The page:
by Ben Platt February 21, 2022
Pigment, not what you would get if you made a pig out of cement, but it is instead the light reflecting particles used as the colourant in paints. As long as the human race has existed we have in some form or another been using pigments for decorative purposes. The ways we obtain these colours are as numerous as they are ingenious. So we ask ourselves, why is it important to understand pigment as artists and how can we apply that knowledge to better inform our creative decisions?
Raw pigments in their milled, powdered form. Ready for mixing with a binder to make paint.
The main quality that distinguishes a pigment from a dye is that pigments are insoluble in the medium (gum arabic, acrylic polymer, linseed oil) they are combined with. That is to say they do not dissolve and bond with their solvent on a chemical level whereas a dye will. This is why paint is a suspension scientifically speaking. The pigment is dispersed in its medium and will separate from the medium if left to settle over time. Dyes do not separate from their solvent medium and are called a solution. You can see this phenomenon in acrylic inks when the pigment sinks to the bottom of the bottle if the ink has been left standing for a while.
Pigments have a high resistance to fading in light due to them being tiny particles of solids that are deposited onto the surface they are used on. Pigments come in a variety of opacities and the pigment density present in a colour will affect the overall “coverage” of a paint.
Some artists scoff at this practice but thanks to the efforts of colour scientists we have made acquiring colours more affordable and much safer. The history of art has been fraught with colours such as Paris green for example, which is a beautiful emerald green derived from the highly toxic element arsenic.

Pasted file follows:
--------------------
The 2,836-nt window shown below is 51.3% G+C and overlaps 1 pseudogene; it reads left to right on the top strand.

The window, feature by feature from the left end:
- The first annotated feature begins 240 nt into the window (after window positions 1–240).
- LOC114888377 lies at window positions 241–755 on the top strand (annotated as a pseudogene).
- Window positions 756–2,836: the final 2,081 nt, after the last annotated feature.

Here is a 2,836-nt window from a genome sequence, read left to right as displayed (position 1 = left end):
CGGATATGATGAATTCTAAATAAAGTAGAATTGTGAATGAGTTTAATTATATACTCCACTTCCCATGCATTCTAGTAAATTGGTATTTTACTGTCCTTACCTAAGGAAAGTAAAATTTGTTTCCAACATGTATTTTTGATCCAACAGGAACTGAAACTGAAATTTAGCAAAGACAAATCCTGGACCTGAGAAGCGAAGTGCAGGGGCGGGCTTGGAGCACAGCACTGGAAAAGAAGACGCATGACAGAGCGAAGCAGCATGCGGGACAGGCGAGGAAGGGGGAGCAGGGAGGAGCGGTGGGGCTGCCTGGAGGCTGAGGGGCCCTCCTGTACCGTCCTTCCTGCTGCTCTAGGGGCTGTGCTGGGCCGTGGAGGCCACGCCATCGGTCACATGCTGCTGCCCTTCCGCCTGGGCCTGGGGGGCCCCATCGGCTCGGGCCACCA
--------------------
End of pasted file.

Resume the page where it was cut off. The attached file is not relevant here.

An antique tin of lead white paint intended for decorating. Lead paints are highly regulated in Europe.
In place of expensive or poisonous pigments we have derived alternative pigments such as french ultramarine, an artificial equivalent for the traditional ultramarine that is derived from lapis lazuli. This synthetic blue pigment was made by German chemist Christian Gmelin in 1828 by baking kaolinite, sodium carbonate and sulphur in a kiln.
Today pigmentation is still a hotly debated topic amongst artists and colour chemists over longevity, colour stability, affordability, sustainability and even ethics of the pigments available. Manufacturer of fine oil paints and other colours Michael Harding for example seek to provide pigment of the highest quality available, and are also keen to ensure their pigments are obtained ethically and responsibly.
A selection of ultramarine paints. Each will be slightly different.
Pots of Sennelier Dry Pigment, each is milled to a fine powder and sold by weight.If you are intrigued by the premise of mixing your own paints from raw materials then you will be pleased to know that Sennelier offers a full range of artist quality raw pigments.
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by Ellie Jakeman December 05, 2023
This last instalment for 2023 brings us an exciting and varied programme of exhibitions and events; theatre, photography, Fashion, an Open exhibition that is 170 years old and a Renaissance Master, Francesco Pesellino!
by Ben Platt November 29, 2023
by Ellie Jakeman November 29, 2023
Encourage a child who has the gift of creativity by giving the perfect present this Christmas.
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